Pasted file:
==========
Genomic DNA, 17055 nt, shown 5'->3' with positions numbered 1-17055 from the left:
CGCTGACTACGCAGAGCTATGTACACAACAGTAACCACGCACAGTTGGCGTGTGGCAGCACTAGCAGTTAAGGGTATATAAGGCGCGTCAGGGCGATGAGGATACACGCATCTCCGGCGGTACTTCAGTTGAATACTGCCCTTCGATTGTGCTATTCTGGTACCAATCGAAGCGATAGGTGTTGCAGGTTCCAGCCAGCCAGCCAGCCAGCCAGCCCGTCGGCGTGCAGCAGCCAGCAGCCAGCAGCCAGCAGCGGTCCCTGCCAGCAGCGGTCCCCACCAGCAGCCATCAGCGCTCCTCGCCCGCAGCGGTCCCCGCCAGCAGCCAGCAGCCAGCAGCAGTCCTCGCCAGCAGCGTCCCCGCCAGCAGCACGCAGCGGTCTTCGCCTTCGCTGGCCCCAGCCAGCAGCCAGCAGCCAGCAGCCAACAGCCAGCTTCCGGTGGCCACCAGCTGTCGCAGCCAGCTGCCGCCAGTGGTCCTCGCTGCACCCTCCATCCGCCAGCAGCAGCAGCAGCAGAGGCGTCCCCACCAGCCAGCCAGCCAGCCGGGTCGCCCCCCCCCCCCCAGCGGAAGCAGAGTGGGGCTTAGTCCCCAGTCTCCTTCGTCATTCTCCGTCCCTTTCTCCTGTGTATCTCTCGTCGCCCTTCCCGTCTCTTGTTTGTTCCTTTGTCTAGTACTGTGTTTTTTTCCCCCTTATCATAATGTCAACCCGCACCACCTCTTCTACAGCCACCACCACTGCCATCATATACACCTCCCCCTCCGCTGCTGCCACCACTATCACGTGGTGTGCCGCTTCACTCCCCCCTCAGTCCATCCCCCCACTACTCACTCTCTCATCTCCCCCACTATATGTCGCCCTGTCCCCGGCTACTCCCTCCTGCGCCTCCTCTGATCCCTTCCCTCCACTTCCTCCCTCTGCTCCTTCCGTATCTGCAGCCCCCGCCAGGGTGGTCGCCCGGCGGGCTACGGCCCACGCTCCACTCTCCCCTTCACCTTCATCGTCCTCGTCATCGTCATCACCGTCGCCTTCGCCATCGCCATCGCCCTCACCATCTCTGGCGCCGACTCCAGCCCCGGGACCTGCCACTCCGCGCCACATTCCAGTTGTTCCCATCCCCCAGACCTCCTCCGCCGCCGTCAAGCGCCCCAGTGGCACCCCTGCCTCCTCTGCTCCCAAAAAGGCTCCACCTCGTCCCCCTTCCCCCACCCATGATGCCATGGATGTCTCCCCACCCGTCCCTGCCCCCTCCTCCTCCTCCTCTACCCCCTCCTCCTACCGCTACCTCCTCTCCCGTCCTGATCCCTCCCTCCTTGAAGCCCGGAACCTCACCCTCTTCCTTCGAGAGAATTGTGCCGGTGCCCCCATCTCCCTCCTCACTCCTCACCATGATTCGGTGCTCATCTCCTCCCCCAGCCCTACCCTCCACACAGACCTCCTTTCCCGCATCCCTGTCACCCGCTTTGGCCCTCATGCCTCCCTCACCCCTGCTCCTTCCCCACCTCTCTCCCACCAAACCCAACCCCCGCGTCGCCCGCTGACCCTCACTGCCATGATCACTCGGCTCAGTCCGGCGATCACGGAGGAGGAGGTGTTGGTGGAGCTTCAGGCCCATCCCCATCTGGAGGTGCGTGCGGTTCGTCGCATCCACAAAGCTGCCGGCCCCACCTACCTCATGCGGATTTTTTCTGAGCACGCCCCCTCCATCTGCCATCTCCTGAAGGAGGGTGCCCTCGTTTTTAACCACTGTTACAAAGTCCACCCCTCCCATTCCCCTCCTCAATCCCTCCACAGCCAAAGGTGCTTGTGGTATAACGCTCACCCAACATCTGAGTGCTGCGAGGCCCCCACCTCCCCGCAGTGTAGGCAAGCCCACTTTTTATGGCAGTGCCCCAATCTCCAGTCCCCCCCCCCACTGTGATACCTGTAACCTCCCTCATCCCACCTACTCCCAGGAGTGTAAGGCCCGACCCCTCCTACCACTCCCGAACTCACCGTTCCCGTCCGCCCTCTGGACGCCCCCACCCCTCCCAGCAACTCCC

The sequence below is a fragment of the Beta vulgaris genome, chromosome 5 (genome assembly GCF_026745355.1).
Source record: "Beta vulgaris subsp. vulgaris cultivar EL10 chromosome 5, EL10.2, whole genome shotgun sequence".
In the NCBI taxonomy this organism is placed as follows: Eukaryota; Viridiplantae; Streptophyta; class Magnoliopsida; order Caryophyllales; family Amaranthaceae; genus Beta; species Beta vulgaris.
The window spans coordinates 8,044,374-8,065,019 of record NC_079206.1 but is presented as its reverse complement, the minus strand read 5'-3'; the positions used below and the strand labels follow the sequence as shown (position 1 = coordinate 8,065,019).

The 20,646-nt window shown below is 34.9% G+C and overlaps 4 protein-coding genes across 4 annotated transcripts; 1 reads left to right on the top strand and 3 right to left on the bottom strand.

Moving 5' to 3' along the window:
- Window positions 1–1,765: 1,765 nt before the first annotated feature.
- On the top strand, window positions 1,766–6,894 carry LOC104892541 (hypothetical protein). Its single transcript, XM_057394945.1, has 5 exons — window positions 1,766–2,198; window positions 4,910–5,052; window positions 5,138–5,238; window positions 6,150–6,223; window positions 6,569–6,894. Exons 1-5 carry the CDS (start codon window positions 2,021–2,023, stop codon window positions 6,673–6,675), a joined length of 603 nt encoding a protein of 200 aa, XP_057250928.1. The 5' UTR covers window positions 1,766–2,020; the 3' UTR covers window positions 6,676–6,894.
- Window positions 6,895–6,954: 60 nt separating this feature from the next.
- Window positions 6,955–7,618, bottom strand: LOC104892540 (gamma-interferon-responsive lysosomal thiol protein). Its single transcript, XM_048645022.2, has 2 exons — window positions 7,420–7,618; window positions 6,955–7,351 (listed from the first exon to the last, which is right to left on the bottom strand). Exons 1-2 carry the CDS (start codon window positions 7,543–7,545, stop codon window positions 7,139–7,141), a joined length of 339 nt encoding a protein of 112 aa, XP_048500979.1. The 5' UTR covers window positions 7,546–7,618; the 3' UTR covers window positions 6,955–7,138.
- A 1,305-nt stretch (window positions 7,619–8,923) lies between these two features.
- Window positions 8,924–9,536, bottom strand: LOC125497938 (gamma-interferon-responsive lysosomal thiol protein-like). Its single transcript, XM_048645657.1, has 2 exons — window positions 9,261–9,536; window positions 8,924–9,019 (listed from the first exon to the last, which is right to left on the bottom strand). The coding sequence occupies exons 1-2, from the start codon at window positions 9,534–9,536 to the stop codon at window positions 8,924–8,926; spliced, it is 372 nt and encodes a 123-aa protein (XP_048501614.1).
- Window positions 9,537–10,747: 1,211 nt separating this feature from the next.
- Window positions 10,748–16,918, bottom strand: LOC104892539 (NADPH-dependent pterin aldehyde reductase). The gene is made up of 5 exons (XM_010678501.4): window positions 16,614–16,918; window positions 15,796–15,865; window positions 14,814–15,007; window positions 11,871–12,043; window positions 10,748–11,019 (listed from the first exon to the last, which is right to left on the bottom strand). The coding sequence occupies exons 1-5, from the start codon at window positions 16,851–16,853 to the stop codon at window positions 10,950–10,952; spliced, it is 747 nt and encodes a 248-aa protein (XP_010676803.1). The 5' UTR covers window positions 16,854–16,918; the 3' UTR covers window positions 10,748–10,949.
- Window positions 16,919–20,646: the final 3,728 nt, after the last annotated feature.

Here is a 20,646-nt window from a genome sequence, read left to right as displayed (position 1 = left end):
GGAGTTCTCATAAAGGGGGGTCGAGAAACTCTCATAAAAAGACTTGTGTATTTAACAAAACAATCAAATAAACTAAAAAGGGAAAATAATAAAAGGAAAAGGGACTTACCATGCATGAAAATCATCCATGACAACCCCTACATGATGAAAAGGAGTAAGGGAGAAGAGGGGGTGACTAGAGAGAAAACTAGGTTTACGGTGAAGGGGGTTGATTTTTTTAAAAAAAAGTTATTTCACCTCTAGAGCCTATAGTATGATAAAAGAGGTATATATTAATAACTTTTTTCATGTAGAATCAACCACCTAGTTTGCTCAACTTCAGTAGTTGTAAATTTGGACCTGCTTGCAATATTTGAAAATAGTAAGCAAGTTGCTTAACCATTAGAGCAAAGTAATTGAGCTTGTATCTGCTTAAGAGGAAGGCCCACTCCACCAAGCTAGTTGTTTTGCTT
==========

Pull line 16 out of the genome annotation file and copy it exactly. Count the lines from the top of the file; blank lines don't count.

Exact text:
- Window positions 10,748–16,918, bottom strand: LOC104892539 (NADPH-dependent pterin aldehyde reductase). The gene is made up of 5 exons (XM_010678501.4): window positions 16,614–16,918; window positions 15,796–15,865; window positions 14,814–15,007; window positions 11,871–12,043; window positions 10,748–11,019 (listed from the first exon to the last, which is right to left on the bottom strand). The coding sequence occupies exons 1-5, from the start codon at window positions 16,851–16,853 to the stop codon at window positions 10,950–10,952; spliced, it is 747 nt and encodes a 248-aa protein (XP_010676803.1). The 5' UTR covers window positions 16,854–16,918; the 3' UTR covers window positions 10,748–10,949.